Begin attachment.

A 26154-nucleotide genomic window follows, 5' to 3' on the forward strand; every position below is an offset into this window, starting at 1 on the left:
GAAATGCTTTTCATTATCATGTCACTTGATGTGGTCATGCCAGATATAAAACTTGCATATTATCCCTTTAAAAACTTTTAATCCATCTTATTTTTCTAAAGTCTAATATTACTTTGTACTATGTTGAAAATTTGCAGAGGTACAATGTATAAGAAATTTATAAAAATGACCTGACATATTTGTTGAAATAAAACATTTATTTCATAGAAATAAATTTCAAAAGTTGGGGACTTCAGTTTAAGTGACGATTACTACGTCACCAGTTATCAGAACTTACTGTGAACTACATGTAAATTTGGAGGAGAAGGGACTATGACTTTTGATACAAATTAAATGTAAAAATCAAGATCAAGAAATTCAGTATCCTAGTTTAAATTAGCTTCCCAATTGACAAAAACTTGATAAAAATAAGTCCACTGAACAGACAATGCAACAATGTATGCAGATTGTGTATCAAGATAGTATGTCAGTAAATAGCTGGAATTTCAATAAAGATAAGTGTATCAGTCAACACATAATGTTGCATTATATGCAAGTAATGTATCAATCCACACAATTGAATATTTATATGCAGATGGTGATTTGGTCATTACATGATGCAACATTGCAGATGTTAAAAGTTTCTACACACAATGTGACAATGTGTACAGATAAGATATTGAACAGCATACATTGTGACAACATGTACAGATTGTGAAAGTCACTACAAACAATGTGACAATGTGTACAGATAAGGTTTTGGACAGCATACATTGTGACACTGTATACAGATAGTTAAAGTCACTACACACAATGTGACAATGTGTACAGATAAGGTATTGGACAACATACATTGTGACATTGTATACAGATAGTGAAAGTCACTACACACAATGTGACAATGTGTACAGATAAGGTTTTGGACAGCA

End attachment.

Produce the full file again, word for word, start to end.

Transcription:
A 26154-nucleotide genomic window follows, 5' to 3' on the forward strand; every position below is an offset into this window, starting at 1 on the left:
GAAATGCTTTTCATTATCATGTCACTTGATGTGGTCATGCCAGATATAAAACTTGCATATTATCCCTTTAAAAACTTTTAATCCATCTTATTTTTCTAAAGTCTAATATTACTTTGTACTATGTTGAAAATTTGCAGAGGTACAATGTATAAGAAATTTATAAAAATGACCTGACATATTTGTTGAAATAAAACATTTATTTCATAGAAATAAATTTCAAAAGTTGGGGACTTCAGTTTAAGTGACGATTACTACGTCACCAGTTATCAGAACTTACTGTGAACTACATGTAAATTTGGAGGAGAAGGGACTATGACTTTTGATACAAATTAAATGTAAAAATCAAGATCAAGAAATTCAGTATCCTAGTTTAAATTAGCTTCCCAATTGACAAAAACTTGATAAAAATAAGTCCACTGAACAGACAATGCAACAATGTATGCAGATTGTGTATCAAGATAGTATGTCAGTAAATAGCTGGAATTTCAATAAAGATAAGTGTATCAGTCAACACATAATGTTGCATTATATGCAAGTAATGTATCAATCCACACAATTGAATATTTATATGCAGATGGTGATTTGGTCATTACATGATGCAACATTGCAGATGTTAAAAGTTTCTACACACAATGTGACAATGTGTACAGATAAGATATTGAACAGCATACATTGTGACAACATGTACAGATTGTGAAAGTCACTACAAACAATGTGACAATGTGTACAGATAAGGTTTTGGACAGCATACATTGTGACACTGTATACAGATAGTTAAAGTCACTACACACAATGTGACAATGTGTACAGATAAGGTATTGGACAACATACATTGTGACATTGTATACAGATAGTGAAAGTCACTACACACAATGTGACAATGTGTACAGATAAGGTTTTGGACAGCA